To avoid becoming a victim of future major security breaches, you should change your passwords from the standard one or two you are using to unique and complex ones for each website. Password management tools are of great assistance.

3. Aadhaar data breach

  • Year of breach: 2018

  • Data breached: identity and biometric information of 1.1 billion Indian citizens

The Aadhaar breach is the perfect example of a massive cybersecurity incident if ever there was one. The world’s largest ID database, Aadhaar, was established by the Unique Identification Authority of India in 2009. The database contained information on more than 1.1 billion Indian citizens, including a 12-digit unique identity number, fingerprint scans of all 10 fingers, two iris scans, name, gender, and contact information.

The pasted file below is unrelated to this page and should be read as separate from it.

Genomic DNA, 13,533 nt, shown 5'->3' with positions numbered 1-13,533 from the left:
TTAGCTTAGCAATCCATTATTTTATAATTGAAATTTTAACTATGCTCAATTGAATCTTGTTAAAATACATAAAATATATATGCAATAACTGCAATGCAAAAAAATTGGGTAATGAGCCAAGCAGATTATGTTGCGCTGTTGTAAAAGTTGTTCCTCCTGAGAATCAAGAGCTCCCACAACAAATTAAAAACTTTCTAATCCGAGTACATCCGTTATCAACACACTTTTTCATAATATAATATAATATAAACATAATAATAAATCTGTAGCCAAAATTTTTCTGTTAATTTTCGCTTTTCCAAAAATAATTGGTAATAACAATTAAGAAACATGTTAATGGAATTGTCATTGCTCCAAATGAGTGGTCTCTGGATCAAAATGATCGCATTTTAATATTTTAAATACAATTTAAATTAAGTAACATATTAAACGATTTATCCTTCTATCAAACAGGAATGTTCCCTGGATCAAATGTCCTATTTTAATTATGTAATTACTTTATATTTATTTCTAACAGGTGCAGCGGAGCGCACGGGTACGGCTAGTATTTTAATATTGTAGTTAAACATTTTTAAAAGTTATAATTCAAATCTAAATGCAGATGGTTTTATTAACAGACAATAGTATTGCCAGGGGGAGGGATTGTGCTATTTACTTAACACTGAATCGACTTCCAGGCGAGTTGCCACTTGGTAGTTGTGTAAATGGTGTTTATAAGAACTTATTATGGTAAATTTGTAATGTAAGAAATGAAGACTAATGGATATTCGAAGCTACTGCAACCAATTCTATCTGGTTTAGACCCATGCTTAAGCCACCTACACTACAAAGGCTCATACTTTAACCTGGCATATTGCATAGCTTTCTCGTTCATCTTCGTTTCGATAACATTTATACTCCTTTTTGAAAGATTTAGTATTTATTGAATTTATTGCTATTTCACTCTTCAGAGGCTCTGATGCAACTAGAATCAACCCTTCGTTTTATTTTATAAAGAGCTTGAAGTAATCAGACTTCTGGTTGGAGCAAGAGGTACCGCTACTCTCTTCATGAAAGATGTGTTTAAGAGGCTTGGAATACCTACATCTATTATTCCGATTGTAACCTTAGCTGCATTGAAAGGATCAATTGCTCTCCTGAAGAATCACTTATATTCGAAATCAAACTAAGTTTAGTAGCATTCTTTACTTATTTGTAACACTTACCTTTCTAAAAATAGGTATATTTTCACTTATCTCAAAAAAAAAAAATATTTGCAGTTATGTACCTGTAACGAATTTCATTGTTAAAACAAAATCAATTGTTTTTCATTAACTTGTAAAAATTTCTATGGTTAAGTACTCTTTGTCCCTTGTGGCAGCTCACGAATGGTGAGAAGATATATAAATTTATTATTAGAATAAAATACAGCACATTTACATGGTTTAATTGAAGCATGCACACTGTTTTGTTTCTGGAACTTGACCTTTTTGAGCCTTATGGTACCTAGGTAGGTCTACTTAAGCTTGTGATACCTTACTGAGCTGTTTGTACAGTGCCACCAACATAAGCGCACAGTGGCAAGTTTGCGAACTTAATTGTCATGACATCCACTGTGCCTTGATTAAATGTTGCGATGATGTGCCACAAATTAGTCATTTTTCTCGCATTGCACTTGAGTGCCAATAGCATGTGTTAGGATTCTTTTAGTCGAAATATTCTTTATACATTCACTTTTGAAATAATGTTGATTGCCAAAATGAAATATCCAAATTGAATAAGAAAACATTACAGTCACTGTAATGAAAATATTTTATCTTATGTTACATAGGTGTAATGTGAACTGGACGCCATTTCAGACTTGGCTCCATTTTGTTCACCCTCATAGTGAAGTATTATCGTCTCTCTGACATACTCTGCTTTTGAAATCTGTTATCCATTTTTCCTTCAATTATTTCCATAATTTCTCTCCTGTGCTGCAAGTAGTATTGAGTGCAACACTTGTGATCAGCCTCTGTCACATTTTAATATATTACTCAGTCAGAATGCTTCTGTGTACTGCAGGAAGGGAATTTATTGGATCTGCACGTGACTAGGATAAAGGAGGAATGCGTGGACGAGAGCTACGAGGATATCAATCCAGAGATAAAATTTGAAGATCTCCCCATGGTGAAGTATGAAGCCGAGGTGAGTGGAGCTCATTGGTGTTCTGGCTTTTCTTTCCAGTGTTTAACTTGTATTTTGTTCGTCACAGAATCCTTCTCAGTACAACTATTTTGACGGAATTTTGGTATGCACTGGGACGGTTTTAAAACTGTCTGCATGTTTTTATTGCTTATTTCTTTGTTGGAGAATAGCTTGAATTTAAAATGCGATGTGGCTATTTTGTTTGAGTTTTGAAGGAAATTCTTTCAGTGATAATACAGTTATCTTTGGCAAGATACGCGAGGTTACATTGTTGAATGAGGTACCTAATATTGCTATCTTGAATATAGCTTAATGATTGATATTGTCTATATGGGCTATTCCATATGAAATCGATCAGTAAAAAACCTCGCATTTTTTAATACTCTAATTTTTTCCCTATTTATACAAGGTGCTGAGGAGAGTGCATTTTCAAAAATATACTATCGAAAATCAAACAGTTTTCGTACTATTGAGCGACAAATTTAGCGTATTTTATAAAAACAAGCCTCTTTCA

Most Indians have an Aadhaar card even though it isn’t mandatory. However, the card is required when applying for state aid or financial assistance, buying a cellular SIM card, opening a bank account, enrolling in utilities, and getting other bureaucratic things done. The news of the Aadhaar database being hacked broke in January 2018, making the biggest data breaches of 2018 list.

How did it all happen?

Malicious actors infiltrated the Aadhaar database through the website of a state-owned utility company named Indane. The utility provider is connected to the government database through an application programming interface that allows applications to retrieve data stored by other applications or software. Regrettably, Indane’s API had no access controls. This left the company’s data vulnerable. And the data of its customers, too. And every Aadhaar card owner.